Book vs. Miniseries: "Sharp Objects"
Maybe it’s easy for the uninformed to shrug off Gillian Flynn as some kind of cookie cutter commercial writer. I guess it comes with the territory of becoming insanely popular. It’s that annoying hipster mentality, right? If everybody likes them, then they must suck. I won’t deny also once having this mindset. I’ve thought the same thing about writers like Lee Child, too. I’m too cool for these capitalist sellouts! my dumb rebellious brain would think, which was apparently all of thirteen years old. I only read real authors, like Chuck Tingle and Mandy De Sandra! Anyway, this is, of course, a terrible mindset. And besides, any doubts I might have once held about Gillian Flynn were immediately obliterated the moment I opened her novel, Dark Places, and read the opening two lines:
I have a meanness inside me, real as an organ. Slit me at my belly and it might slide out, meaty and dark, drop on the floor so you could stomp on it.
This is not the kind of writing I expected. This is the kind of writing that grabs you by the throat and doesn’t let go until the story’s over and everything inside you has been thoroughly crushed. I had been an absolute fool to allow any misconceptions to crawl in. Listen to me when I tell you this: there is a good reason Gillian Flynn is so popular. She fucking brings it.
Recently HBO adapted Sharp Objects into an eight-episode miniseries. Marti Noxon (former Buffy the Vampire Slayer writer) served as showrunner, Jean-Marc Vallee (Dallas Buyers Club) came aboard to direct, and Flynn once again took care of the writing. It’s difficult to really compare the miniseries and the novel since so much of the miniseries is beat-by-beat faithful, but there are some differences made here for the sake of the medium, which I’ll discuss after the giant spoiler warning below.
GIANT SPOILER WARNING
Seriously, don’t read any more of this article unless you’ve seen and read Sharp Objects, or you aren’t bothered by major plot points being revealed on literary websites.
Odds are, if you’re still reading at this point, you already know the plot behind Sharp Objects. Honestly, it’s pretty standard. A reporter returns to her hometown after some children are murdered and faces the demons from her past. A town where when people say “bless your heart” they’re really saying “fuck you.” It’s Stars Hollow without a Disney layer. Not exactly an original premise, but Flynn’s execution separates it from all the rest.
Behold one of the most fascinating mother-daughter relationships to ever spray across the page. I’ve been obsessed with cases of Munchausen by proxy since Erin Lee Carr’s 2017 documentary, Mommy Dead and Dearest (also released through HBO), so to encounter this very peculiar mental illness in Sharp Objects was an unexpected surprise. For the uneducated, folks diagnosed with Munchausen tend to feign illness to gain attention. So, Munchausen by proxy is a little different, wherein a caretaker—often a mother—creates fake symptoms or straight-up poisons someone under their supervision. They enjoy taking care of someone. They enjoy the sympathy others offer. They’re fucking sick in the head, and I eat this kind of thing up in a book or movie (or, uh, HBO miniseries). In the case of Sharp Objects, the narrator’s mother has a real bad case of Munchausen by proxy. She murdered the narrator’s sister when they were younger and now she’s right on track to repeat history with the narrator’s teenage half-sister, a sibling she hasn’t seen much of since getting the hell out of town several years ago. This illness is meant to be a twist toward the end of the novel/miniseries—however, any reader/viewer paying close enough attention will be able to piece together what’s going on fairly early in the story.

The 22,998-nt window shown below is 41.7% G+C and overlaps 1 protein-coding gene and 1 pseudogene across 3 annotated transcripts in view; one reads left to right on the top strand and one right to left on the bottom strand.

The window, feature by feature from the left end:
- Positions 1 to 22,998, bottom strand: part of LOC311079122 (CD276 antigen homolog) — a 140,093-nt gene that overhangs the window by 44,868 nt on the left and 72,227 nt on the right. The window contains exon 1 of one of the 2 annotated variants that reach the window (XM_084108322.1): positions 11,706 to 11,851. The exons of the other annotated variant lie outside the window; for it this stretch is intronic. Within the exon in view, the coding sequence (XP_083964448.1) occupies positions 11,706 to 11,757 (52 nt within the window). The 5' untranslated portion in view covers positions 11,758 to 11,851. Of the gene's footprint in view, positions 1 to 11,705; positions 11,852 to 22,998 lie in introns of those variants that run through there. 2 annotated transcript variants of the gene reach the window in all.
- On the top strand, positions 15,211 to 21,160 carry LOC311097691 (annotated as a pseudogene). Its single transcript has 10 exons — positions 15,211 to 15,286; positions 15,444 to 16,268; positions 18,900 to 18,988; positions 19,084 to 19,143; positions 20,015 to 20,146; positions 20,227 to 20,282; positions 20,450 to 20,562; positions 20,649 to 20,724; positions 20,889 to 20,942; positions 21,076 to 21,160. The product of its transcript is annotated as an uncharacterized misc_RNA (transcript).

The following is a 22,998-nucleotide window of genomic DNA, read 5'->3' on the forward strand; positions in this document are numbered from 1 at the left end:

The novel is written in a first-person point of view, allowing Flynn a chance to really dive deep into her narrator’s psyche. Some of the darkest thoughts imaginable escape onto the page. Obviously, it’s a lot harder to portray what someone is thinking on screen, but I feel like the atmosphere does a decent enough job. One bonus of the miniseries is we are allowed to view what else is going on around town while the narrator’s off doing her thing. Sometimes this can be a drag, sure, but on the other hand we are also gifted a wonderful scene featuring one of the lead investigators prying the teeth out of a dead pig’s head, so I think the good definitely outweighs the bad here.
In the novel, there is plenty of retrospective offered by the narrator, which the miniseries manages to take full advantage of by providing some of the most unique flashback sequences I’ve ever seen attempted. Memory is a major theme played throughout the story, and I really appreciated the way it’s handled on screen, often blending multiple time periods together into one surreal edit. And, because the miniseries insists on being eight episodes, we’re given a lot of extra content, including a rather interesting relationship the narrator once had with a suicidal teenager while locked up in a psychiatric ward.
At times, the length of the miniseries definitely weighs down on the viewer. Perhaps it would have felt more exciting if I had not just finished reading the novel beforehand. I almost wish it had strayed a little farther from the source material, created something a little more surprising for those already familiar with the plot, but of course that’s just a personal preference. I love the route this story takes, regardless, and I recommend both the novel and the miniseries. However, I would also advise not to consume both so close together.
I am happy to report I am now a Gillian Flynn fan for life, and I can’t wait to visit her other two novels. Also, have you seen the trailer for Widows, which she penned? Holy shit. Sign me up.
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